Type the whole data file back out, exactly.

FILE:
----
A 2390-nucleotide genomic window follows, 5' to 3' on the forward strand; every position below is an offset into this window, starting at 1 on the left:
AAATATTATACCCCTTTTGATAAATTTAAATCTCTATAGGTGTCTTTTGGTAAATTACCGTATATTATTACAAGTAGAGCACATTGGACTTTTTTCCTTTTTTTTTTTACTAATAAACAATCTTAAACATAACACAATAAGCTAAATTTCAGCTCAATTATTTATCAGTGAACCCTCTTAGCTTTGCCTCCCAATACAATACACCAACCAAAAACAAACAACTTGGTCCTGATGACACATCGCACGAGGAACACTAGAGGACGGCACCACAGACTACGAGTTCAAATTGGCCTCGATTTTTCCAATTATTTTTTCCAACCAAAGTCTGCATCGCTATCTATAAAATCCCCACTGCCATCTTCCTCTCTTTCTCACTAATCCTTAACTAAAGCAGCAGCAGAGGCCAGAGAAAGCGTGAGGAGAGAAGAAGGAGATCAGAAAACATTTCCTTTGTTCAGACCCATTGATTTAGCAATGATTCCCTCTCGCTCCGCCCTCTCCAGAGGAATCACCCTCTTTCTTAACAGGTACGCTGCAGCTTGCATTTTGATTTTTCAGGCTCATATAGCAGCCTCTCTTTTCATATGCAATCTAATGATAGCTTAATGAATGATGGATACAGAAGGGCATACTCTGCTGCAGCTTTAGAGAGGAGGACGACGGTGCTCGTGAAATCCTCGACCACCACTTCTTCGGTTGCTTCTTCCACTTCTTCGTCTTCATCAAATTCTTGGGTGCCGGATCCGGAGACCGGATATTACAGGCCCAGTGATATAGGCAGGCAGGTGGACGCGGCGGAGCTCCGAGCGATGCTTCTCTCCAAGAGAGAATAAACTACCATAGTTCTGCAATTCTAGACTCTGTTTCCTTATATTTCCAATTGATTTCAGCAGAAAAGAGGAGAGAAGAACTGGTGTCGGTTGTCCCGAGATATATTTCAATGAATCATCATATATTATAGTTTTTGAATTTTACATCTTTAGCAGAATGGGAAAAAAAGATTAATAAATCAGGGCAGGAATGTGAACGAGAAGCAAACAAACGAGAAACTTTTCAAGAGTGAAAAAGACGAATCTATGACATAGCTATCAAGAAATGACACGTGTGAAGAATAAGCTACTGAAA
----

A 2390-nucleotide genomic window follows, 5' to 3' on the forward strand; every position below is an offset into this window, starting at 1 on the left:
AAATATTATACCCCTTTTGATAAATTTAAATCTCTATAGGTGTCTTTTGGTAAATTACCGTATATTATTACAAGTAGAGCACATTGGACTTTTTTCCTTTTTTTTTTTACTAATAAACAATCTTAAACATAACACAATAAGCTAAATTTCAGCTCAATTATTTATCAGTGAACCCTCTTAGCTTTGCCTCCCAATACAATACACCAACCAAAAACAAACAACTTGGTCCTGATGACACATCGCACGAGGAACACTAGAGGACGGCACCACAGACTACGAGTTCAAATTGGCCTCGATTTTTCCAATTATTTTTTCCAACCAAAGTCTGCATCGCTATCTATAAAATCCCCACTGCCATCTTCCTCTCTTTCTCACTAATCCTTAACTAAAGCAGCAGCAGAGGCCAGAGAAAGCGTGAGGAGAGAAGAAGGAGATCAGAAAACATTTCCTTTGTTCAGACCCATTGATTTAGCAATGATTCCCTCTCGCTCCGCCCTCTCCAGAGGAATCACCCTCTTTCTTAACAGGTACGCTGCAGCTTGCATTTTGATTTTTCAGGCTCATATAGCAGCCTCTCTTTTCATATGCAATCTAATGATAGCTTAATGAATGATGGATACAGAAGGGCATACTCTGCTGCAGCTTTAGAGAGGAGGACGACGGTGCTCGTGAAATCCTCGACCACCACTTCTTCGGTTGCTTCTTCCACTTCTTCGTCTTCATCAAATTCTTGGGTGCCGGATCCGGAGACCGGATATTACAGGCCCAGTGATATAGGCAGGCAGGTGGACGCGGCGGAGCTCCGAGCGATGCTTCTCTCCAAGAGAGAATAAACTACCATAGTTCTGCAATTCTAGACTCTGTTTCCTTATATTTCCAATTGATTTCAGCAGAAAAGAGGAGAGAAGAACTGGTGTCGGTTGTCCCGAGATATATTTCAATGAATCATCATATATTATAGTTTTTGAATTTTACATCTTTAGCAGAATGGGAAAAAAAGATTAATAAATCAGGGCAGGAATGTGAACGAGAAGCAAACAAACGAGAAACTTTTCAAGAGTGAAAAAGACGAATCTATGACATAGCTATCAAGAAATGACACGTGTGAAGAATAAGCTACTGAAA